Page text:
Thursday, August 22, 2013

Poems by Jane Hirshfield

Jane Hirshfield (born 24 February 1953) is an American poet, essayist, and translator. Hirshfield's seven books of poetry have each received numerous awards. Her fifth book, Given Sugar, Given Salt, was a finalist for the National Book Critics Circle Award and her sixth collection, After, was shortlisted for the T.S. Eliot Prize (UK) and named a 'best book of 2006' by The Washington Post, The San Francisco Chronicle, and the Financial Times. Presenting some poems.

It is foolish
to let a young redwood
grow next to a house.
Even in this
one lifetime,
you will have to choose.
That great calm being,
this clutter of soup pots and books -
Already the first branch-tips brush at the window.
Softly, calmly, immensity taps at your life.
The Task
It is a simple garment, this slipped-on world.
We wake into it daily - open eyes, braid hair - 
a robe unfurled
in rose-silk flowering, then laid bare.
And yes, it is a simple enough task
we've taken on,
though also vast:
from dusk to dawn,
from dawn to dusk, to praise, and not
be blinded by the praising.
To lie like a cat in hot
sun, fur fully blazing,
and dream the mouse;
and to keep too the mouse's patient, waking watch
within the deep rooms of the house,
where the leaf-flocked
sunlight never reaches, but the earth still blooms.
The Heart's Counting Knows Only One
In Sung China,
two monks friends for sixty years
watched the geese pass.
Where are they going? 
one tested the other, who couldn't say.
That moment's silence continues.
No one will study their friendship
in the koan-books of insight.
No one will remember their names.
I think of them sometimes,
standing, perplexed by sadness,
goose-down sewn into their quilted autumn robes.
Almost swallowed by the vastness of the mountains,
but not yet.
As the barely audible
geese are not yet swallowed; 
as even we, my love, will not entirely be lost.
A Hand
A hand is not four fingers and a thumb.
Nor is it palm and knuckles,
not ligaments or the fat's yellow pillow,
not tendons, star of the wristbone, meander of veins.
A hand is not the thick thatch of its lines
with their infinite dramas,
nor what it has written,
not on the page,
not on the ecstatic body.
Nor is the hand its meadows of holding, of shaping- 
not sponge of rising yeast-bread,
not rotor pin's smoothness,
not ink.
The maple's green hands do not cup
the proliferant rain.
What empties itself falls into the place that is open.
A hand turned upward holds only a single, transparent question.
Unanswerable, humming like bees, it rises, swarms, departs.
The Weighing
The heart's reasons
seen clearly,
even the hardest
will carry
its whip-marks and sadness
and must be forgiven.
As the drought-starved
eland forgives
the drought-starved lion
who finally takes her,
enters willingly then
the life she cannot refuse,
and is lion, is fed,
and does not remember the other.
So few grains of happiness
measured against all the dark
and still the scales balance.
The world asks of us
only the strength we have and we give it.
Then it asks more, and we give it.
The Envoy
One day in that room, a small rat.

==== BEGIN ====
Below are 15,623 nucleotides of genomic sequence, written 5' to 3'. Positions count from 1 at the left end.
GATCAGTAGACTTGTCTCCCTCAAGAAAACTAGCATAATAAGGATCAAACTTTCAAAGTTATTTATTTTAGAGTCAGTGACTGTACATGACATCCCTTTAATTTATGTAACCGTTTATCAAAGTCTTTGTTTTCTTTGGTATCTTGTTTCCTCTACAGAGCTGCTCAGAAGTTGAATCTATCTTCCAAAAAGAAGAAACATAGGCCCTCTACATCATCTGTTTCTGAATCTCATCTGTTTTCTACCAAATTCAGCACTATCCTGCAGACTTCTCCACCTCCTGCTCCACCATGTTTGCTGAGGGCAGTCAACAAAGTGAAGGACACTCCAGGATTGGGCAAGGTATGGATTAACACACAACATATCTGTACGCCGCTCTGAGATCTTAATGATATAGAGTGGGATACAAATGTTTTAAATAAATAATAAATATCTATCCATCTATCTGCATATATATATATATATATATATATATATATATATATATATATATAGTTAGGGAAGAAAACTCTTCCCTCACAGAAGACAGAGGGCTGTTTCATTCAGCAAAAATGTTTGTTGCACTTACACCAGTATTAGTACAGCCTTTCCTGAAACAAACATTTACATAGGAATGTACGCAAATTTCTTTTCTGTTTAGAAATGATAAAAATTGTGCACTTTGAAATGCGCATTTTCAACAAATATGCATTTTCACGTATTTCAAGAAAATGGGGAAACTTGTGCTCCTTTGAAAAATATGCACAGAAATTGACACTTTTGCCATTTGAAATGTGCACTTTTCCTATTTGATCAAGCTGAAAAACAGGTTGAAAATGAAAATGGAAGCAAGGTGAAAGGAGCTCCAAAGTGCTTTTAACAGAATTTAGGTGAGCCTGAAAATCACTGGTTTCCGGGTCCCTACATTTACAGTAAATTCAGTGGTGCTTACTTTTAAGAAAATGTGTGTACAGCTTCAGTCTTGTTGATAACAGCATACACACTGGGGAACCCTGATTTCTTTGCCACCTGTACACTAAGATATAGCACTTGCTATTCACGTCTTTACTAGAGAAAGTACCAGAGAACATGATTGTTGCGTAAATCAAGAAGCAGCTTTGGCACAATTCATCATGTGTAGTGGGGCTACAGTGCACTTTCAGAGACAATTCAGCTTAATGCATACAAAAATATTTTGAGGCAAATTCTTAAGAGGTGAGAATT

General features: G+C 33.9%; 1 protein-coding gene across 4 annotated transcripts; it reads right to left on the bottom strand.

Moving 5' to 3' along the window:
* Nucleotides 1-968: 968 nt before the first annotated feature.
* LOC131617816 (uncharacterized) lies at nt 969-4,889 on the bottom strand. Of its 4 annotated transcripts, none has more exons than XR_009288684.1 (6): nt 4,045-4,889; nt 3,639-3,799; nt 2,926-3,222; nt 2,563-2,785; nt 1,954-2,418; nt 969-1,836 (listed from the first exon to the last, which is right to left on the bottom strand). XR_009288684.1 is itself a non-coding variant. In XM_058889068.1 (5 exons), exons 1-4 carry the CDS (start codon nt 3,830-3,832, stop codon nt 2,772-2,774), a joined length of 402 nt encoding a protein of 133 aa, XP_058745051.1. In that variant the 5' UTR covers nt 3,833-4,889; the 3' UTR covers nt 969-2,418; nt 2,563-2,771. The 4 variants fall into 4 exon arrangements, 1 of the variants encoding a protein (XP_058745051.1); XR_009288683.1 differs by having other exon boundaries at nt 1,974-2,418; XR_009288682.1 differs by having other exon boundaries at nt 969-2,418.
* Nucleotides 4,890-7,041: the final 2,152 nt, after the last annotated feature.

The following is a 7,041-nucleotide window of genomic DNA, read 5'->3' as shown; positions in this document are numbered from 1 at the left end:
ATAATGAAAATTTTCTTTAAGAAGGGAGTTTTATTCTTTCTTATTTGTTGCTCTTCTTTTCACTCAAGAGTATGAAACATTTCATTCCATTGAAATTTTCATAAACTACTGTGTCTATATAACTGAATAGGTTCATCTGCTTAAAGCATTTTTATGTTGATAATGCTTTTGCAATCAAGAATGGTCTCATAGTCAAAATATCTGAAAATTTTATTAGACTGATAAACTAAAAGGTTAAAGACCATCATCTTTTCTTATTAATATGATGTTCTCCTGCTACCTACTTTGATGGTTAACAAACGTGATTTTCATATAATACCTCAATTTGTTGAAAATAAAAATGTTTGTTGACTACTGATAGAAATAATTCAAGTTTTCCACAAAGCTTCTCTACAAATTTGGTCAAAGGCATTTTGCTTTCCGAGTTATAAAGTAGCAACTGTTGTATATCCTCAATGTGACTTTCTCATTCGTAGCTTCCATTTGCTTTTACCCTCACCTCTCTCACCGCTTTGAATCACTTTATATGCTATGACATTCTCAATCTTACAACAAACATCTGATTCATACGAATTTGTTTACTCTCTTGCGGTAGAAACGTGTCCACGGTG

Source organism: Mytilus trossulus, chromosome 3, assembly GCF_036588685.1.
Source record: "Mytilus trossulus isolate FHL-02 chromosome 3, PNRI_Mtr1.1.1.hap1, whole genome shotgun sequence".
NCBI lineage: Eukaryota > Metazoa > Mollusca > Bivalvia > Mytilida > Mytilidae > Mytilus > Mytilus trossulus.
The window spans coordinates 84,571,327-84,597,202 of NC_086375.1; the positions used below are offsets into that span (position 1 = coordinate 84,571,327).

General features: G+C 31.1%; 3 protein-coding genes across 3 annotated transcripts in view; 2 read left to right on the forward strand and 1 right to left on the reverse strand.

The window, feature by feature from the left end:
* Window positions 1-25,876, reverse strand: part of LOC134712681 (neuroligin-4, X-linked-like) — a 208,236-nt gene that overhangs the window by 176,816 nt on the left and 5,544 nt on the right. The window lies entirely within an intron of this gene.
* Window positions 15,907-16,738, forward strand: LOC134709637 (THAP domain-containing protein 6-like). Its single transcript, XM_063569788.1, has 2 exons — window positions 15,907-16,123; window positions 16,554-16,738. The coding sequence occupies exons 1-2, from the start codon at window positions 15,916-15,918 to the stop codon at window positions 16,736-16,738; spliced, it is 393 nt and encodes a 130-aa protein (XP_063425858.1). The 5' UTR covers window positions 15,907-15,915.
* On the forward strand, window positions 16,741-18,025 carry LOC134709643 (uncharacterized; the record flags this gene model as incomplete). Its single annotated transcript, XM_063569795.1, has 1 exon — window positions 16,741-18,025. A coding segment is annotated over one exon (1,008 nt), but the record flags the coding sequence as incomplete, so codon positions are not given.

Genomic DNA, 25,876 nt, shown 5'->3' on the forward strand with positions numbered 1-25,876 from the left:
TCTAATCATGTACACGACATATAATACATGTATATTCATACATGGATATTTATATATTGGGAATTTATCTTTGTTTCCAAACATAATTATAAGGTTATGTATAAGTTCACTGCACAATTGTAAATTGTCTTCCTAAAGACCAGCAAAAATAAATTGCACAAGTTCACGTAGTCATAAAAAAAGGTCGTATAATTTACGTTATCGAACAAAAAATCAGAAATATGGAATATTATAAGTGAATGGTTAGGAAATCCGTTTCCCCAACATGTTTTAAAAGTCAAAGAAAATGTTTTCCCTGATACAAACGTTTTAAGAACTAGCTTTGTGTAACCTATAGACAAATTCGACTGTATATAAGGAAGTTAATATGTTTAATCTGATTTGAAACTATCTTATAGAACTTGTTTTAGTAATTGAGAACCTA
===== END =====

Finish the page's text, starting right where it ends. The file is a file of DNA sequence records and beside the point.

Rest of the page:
Two days later, a snake.
Who, seeing me enter,
whipped the long stripe of his
body under the bed,
then curled like a docile house-pet.
I don't know how either came or left.
Later, the flashlight found nothing.
For a year I watched
as something - terror? happiness? grief? - 
entered and then left my body.
No knowing how it came in.
Not knowing how it went out.
It hung where words could not reach it.
It slept where light could not go.
Its scent was neither snake nor rat,
neither sensualist nor ascetic.
There are openings in our lives
of which we know nothing.
Through them
the belled herds travel at will,
long-legged and thirsty, covered with foreign dust.
You work with what you are given,
the red clay of grief,
the black clay of stubbornness going on after. 
Clay that tastes of care or carelessness,
clay that smells of the bottoms of rivers or dust.
Each thought is a life you have lived or failed to live, 
each word is a dish you have eaten or left on the table. 
There are honeys so bitter
no one would willingly choose to take them.
The clay takes them: honey of weariness, honey of vanity, 
honey of cruelty, fear.
This rebus - slip and stubbornness,
bottom of river, my own consumed life - 
when will I learn to read it
plainly, slowly, uncolored by hope or desire? 
Not to understand it, only to see.
As water given sugar sweetens, given salt grows salty, 
we become our choices.
Each yes, each no continues,
this one a ladder, that one an anvil or cup.
The ladder leans into its darkness. 
The anvil leans into its silence. 
The cup sits empty.
How can I enter this question the clay has asked?
Some stories last many centuries,
others only a moment.
All alter over that lifetime like beach-glass,
grow distant and more beautiful with salt.
Yet even today, to look at a tree
and ask the story Who are you? is to be transformed.
There is a stage in us where each being, each thing, is a mirror.
Then the bees of self pour from the hive-door,
ravenous to enter the sweetness of flowering nettles and thistle.
Next comes the ringing a stone or violin or empty bucket
gives off - 
the immeasurable's continuous singing,
before it goes back into story and feeling.
In Borneo, there are palm trees that walk on their high roots.
Slowly, with effort, they lift one leg then another.
I would like to join that stilted transmigration,
to feel my own skin vertical as theirs:
an ant-road, a highway for beetles.
I would like not minding, whatever travels my heart.
To follow it all the way into leaf-form, bark-furl, root-touch,
and then keep walking, unimaginably further.

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